Retirement: how to prepare for it

Dec 21, 2015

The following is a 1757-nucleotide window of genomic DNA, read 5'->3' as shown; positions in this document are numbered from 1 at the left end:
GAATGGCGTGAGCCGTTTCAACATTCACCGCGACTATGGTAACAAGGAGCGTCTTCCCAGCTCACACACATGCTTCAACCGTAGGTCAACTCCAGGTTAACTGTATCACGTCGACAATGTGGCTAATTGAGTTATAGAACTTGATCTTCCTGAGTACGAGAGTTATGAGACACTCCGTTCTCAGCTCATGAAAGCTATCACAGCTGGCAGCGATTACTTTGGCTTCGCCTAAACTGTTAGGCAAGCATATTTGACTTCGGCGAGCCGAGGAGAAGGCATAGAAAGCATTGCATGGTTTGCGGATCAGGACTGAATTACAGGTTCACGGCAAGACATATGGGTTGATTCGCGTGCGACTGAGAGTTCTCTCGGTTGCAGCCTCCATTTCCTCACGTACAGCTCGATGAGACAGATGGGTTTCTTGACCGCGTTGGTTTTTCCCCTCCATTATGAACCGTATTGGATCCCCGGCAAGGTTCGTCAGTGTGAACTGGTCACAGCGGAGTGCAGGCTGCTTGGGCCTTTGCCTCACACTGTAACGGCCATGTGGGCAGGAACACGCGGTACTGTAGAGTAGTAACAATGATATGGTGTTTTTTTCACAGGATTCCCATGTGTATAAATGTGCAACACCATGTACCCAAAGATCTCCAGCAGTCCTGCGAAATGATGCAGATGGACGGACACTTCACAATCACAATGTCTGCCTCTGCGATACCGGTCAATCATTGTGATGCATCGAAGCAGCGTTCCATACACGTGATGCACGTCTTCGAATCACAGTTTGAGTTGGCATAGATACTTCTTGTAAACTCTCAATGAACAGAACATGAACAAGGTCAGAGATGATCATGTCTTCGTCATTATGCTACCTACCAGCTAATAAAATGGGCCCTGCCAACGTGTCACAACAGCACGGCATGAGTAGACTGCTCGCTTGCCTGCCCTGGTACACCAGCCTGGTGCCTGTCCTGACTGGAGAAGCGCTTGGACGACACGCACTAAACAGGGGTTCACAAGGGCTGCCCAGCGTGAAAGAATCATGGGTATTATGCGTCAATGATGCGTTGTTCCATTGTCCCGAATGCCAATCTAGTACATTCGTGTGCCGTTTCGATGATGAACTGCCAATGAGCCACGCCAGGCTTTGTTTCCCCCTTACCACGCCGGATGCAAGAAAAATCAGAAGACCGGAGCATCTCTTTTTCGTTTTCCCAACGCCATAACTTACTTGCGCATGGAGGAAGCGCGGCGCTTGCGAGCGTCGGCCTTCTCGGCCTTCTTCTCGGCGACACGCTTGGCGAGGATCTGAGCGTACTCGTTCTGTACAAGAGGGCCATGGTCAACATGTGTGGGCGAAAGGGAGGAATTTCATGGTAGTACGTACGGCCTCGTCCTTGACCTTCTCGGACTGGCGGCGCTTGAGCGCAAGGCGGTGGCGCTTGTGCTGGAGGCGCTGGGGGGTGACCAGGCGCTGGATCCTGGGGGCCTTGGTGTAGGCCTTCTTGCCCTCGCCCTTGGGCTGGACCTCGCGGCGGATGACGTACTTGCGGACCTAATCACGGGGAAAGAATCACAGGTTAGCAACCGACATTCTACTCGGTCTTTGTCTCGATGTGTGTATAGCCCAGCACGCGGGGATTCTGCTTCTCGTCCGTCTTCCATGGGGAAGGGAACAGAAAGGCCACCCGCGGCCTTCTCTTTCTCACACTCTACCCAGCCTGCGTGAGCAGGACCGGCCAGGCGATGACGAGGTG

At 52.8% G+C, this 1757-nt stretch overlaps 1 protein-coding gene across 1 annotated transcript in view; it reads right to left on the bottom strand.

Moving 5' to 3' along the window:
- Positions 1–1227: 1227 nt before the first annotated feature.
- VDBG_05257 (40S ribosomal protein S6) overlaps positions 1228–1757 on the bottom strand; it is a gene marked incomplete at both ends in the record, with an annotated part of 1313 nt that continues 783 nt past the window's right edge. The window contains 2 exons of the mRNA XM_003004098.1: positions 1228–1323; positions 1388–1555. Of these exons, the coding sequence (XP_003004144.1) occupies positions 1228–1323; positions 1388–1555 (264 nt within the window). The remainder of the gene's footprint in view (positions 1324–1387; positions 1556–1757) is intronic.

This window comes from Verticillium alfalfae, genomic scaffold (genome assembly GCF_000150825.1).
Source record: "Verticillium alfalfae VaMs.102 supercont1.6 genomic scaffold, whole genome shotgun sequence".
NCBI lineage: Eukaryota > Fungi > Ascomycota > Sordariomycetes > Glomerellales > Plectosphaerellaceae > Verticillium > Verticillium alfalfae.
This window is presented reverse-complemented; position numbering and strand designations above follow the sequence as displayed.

Saving for retirement is often overlooked, since most young people assume that it is too far along the way to warrant any present investment. Saving for retirement early means that once you do retire you will have sufficient funds to do the things that you have always enjoyed. It’s good to start with a well paying job but a well paying job doesn’t guarantee savings for retirement. Here are a few tips to help you save for a secure, happy retirement. Save…NOW Don’t wait till you’re over 30 to start saving for your retirement. Speak to your local bank and look into a retirement fund. Your retirement fund value will vary according to your earnings. Since you will have to save a set value every month, you will learn to manage your other expenses accordingly. Don’t use the saved funds Avoid using a lump sum from your investment before retirement. Think of your retirement fund as money spent, therefore making it inaccessible. Expenses such as purchasing a new home, car or paying for your child’s education will come up, but remember that there are other ways to fund these expenses and your retirement fund is not one of them. Save more. If you have excess funds after your retirement fund monthly fee has been charged, save the excess. These saving can be invested in stocks, bonds, Exchange Traded Funds (ETFs) and mutual funds, but make sure you receive sound investment advice from a reputed...